Going forward the pipeline for our lines of business are robust. The opportunity set for NPS over the next 20 months is $43 billion with about $20 billion scheduled for award during the balance of this fiscal year.

Of these opportunities is some meaningful number coming from the six high growth segments we have identified within the public sector market. The new business pipeline for Global Outsourcing is approximately $9 billion of qualified opportunities including about $6 billion within the midsize market.

Overall we are not experiencing significant impacts on our short-term projects in the current economic environment. We are however, somewhat cautious and are keeping a watchful eye on discretionary spending.

With the benefits of our diversified portfolio and the solid beginning for the fiscal year, we are on target to achieve, and we are reaffirming our fiscal 2009 guidance.

Turning to slide number 5. Business Solutions and Services, our fastest growing line of business is a key component of our multi-year growth strategy. BS&S includes our commercial consulting and systems integration activities, intellectual property-based solutions, business process outsourcing, as well as other information technology related services.

As you can see, and as we have previously indicated, we continue to diversify our revenue mix with BS&S contributing the strongest growth and becoming a larger percentage of CSC's total revenue.

Within Global Outsourcing, we are experiencing a growing opportunity pipeline, traction resulting from our premiere partner alliance, new scope and broadened services with existing clients, and a growing proportion of midsize deals relative to total awards.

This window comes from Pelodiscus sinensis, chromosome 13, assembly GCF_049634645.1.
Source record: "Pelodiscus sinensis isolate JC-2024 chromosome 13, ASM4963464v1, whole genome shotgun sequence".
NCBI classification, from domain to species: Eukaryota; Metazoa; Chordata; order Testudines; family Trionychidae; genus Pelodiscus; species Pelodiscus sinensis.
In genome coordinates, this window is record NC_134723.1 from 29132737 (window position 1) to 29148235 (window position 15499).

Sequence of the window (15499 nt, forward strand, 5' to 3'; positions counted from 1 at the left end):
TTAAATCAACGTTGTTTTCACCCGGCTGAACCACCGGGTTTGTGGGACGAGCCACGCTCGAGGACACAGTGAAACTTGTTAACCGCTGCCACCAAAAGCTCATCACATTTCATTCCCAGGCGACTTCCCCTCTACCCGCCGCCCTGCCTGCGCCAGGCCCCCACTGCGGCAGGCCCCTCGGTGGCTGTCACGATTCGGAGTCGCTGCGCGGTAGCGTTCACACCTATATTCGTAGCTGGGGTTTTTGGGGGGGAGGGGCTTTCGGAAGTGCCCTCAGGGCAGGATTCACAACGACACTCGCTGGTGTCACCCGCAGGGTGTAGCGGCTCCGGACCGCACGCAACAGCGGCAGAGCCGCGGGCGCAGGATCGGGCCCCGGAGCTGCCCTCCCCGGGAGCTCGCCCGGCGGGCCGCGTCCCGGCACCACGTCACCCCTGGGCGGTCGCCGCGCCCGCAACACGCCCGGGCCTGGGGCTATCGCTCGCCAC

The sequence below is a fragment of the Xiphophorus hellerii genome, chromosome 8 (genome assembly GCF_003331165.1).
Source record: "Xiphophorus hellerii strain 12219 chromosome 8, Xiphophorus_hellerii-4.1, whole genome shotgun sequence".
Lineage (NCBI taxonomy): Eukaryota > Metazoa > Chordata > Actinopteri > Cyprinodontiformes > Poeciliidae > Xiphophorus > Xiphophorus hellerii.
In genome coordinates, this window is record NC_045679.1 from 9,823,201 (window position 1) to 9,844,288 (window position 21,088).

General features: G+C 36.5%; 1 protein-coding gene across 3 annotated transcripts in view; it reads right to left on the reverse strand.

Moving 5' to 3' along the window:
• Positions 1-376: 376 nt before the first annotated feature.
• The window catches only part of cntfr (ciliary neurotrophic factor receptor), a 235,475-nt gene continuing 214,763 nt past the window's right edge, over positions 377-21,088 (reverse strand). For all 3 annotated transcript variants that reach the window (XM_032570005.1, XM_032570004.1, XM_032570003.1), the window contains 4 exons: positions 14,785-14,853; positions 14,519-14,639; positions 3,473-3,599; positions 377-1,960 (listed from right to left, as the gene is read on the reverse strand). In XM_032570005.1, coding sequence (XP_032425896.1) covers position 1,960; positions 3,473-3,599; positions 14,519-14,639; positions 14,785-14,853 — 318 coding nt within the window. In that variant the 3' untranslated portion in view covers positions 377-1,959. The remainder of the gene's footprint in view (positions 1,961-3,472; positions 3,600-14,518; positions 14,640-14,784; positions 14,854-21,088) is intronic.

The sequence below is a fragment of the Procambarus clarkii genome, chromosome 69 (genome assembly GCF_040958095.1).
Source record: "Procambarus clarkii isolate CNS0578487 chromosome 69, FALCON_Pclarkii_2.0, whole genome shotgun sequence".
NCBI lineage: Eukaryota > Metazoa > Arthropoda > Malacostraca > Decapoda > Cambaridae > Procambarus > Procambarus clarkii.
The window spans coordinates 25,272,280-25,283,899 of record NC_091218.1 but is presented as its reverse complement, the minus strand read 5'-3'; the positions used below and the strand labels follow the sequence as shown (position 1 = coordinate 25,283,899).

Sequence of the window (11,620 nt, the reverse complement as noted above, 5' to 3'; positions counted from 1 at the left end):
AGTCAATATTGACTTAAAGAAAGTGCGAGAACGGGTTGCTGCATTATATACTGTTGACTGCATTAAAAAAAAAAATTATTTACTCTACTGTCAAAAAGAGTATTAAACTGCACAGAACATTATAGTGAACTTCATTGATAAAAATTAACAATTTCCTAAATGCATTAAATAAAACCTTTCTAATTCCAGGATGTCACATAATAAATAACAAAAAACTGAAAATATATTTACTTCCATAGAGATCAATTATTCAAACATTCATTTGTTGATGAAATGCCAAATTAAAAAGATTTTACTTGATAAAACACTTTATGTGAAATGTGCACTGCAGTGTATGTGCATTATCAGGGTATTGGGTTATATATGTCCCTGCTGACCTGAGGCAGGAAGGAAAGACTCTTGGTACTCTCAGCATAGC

Within NPS, where we support the US government's most critical programs, we have continued to experience a good degree of success in addressing new opportunities. A meaningful number of potential awards will be derived from the six high growth market segments we have previously identified, expanding our already diversified revenue stream.

One of the benefits of having a large presence in the US Federal Government IT Services market is the relative insulation in this business, as from the general economic cycle.

Turning to our vertical industries; Slide number 6. Within our Financial Services vertical, we have seen a lengthening of the decision making cycles for some types of discretionary spending. However, the impact has been modest to date and those propositions, which provide cost benefit, remain attractive to our clients.

Revenue growth by our industry verticals, further demonstrates our diversification and an ability to draw on our deep industry expertise to provide meaningful business solutions declines.

Five of our six markets delivered double-digit revenue growth, and Healthcare an important vertical for our future was up 40%. We expect to see growing revenue from new Healthcare Solutions in claims management and revenue cycle BPO, building on a successful model we have developed for our financial services BPO's offerings.

Let me now give you an update on NHS. Significant progress is being made with the final testing of the LORENZO Release and our three early adopter sites. They had the software for seven months and are all now in the later stages of the testing cycles. We are working closely with the trust to prepare for deployment and to ensure that we need all of the necessary quality criterias prior to giving live in a clinical working environment. Going live will happen as soon as all parties are satisfied on quality and that there is no risk to patient safety.